CNN chief political correspondent talks about women in media

Josh Willis

Candy Crowley, chief political correspondent at CNN, said in a lecture at the Belo Center for New Media on Wednesday that the climate for women in the media still needs improvement.

“There’s a ways to go,” Crowley said. “I thought we would be further along as females in journalism — certainly more toward the end of my career than the beginning.”

Crowley said she is surprised her career in television has lasted so long when aging women are typically less valued than older men.

“I think there is still a preponderance or a feeling that older males are experienced, and older females are old,” Crowley said.

Jokingly, Crowley said equality would come when women show their age in unique ways on the air.

“I’ve always said the day that my hair can turn as gray as Wolf Blitzer’s, and I’m still on the air — that’s equality,” Crowley said.

Attendee Rinnie Lind said she admires Crowley’s work and her ability to keep balanced reporting at the forefront.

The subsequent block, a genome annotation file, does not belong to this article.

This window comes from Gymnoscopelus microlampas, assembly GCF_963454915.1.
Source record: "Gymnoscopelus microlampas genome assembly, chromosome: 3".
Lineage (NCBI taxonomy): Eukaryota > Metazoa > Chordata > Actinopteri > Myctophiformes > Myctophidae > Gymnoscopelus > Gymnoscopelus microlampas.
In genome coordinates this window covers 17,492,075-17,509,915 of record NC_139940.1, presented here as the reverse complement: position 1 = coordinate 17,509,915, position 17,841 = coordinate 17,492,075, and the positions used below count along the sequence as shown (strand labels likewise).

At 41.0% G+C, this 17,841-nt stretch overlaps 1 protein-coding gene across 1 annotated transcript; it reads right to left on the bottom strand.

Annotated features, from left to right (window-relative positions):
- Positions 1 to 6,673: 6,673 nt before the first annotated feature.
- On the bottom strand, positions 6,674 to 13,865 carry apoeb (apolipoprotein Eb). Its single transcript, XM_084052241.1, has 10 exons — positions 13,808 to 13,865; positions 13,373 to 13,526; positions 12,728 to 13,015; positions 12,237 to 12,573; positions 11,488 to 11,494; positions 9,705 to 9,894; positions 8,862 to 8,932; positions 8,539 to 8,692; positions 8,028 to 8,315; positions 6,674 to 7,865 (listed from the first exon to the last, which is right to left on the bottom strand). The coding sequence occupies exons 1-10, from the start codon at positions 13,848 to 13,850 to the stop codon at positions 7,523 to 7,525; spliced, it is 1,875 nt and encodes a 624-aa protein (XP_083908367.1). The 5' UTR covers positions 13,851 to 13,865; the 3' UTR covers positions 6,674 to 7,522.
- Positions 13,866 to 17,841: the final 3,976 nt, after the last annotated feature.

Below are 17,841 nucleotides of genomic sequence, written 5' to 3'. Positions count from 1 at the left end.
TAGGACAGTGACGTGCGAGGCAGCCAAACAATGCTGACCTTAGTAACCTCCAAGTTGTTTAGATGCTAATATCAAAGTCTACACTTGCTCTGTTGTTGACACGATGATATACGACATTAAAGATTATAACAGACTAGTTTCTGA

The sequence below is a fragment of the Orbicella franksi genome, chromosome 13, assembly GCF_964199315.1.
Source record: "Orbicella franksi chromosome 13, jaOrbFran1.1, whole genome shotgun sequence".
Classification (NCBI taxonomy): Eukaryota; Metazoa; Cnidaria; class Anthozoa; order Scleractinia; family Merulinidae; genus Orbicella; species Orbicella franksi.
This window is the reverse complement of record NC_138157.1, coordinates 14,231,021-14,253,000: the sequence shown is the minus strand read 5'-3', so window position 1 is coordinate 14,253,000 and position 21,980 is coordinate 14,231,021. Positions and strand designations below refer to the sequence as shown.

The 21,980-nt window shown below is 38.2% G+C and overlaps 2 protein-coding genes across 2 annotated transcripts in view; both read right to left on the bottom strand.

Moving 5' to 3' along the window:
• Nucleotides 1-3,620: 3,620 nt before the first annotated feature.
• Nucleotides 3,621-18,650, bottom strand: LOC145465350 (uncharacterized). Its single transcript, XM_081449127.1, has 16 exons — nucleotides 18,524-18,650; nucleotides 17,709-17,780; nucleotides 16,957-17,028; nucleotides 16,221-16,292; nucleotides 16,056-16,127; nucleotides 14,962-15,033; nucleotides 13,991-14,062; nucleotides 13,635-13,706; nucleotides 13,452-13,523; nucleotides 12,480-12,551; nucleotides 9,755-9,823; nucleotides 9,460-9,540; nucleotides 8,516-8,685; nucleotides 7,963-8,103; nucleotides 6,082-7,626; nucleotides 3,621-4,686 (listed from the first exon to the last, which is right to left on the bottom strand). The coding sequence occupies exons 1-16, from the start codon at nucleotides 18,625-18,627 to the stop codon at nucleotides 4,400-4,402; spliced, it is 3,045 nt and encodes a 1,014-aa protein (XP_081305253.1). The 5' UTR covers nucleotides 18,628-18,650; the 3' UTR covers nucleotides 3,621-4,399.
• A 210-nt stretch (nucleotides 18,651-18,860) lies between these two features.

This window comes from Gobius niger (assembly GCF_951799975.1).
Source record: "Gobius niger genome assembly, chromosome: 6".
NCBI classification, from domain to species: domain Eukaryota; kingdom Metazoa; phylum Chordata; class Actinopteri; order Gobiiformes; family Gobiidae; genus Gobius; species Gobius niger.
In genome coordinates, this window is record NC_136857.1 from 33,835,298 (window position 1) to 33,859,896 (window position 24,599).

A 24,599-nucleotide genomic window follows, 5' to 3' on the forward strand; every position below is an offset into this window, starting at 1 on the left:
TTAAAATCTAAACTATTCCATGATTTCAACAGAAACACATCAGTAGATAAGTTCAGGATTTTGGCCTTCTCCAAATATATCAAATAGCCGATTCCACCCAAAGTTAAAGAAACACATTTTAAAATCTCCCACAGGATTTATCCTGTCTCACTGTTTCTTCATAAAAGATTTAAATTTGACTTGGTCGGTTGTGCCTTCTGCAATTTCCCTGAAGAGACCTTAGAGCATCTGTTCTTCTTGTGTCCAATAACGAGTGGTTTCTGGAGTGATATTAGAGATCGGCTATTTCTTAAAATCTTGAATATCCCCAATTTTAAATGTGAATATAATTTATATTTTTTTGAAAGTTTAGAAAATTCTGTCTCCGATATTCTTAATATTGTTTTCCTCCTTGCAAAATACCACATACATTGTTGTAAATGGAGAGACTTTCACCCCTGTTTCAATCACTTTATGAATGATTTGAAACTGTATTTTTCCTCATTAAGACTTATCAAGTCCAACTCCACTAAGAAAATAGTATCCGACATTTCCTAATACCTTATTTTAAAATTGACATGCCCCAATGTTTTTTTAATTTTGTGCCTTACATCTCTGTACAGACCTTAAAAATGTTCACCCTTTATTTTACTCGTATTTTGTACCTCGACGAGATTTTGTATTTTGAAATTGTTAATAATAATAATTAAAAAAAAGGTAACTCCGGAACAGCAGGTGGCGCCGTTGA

“It’s cliché, but she doesn’t have an axe to grind,” Lind said. “She is measured, and she is broad-minded in her work.”

In analyzing how people reflect on stories and facts from the Internet, Crowley said the journalism field faces a problem when confronted with the spread of inaccurate information.

“It’s kind of a wild West out there on the Internet, and people don’t know what’s true and what’s not true,” Crowley said. “They assume that when they go to their preferred sites that reflect their opinion, that they have arrived at the truth, and it’s not so.”

Crowley said she thinks there should be a “Good Housekeeping Seal of Approval” to assess the accuracy of online news sites. 

“I always thought they should have one of those for the Internet,” Crowley said. “You could go to that site, and they could say, ‘OK, New York Times, 90 percent non-error rating,’ or whatever they found.”

Despite her concerns, Crowley said the journalism industry is changing for the better, with more people from different backgrounds joining the workforce that can contribute to better understanding.

“There is still work to be done, and it’s to be done for the good of journalism, not for the good of women,” Crowley said.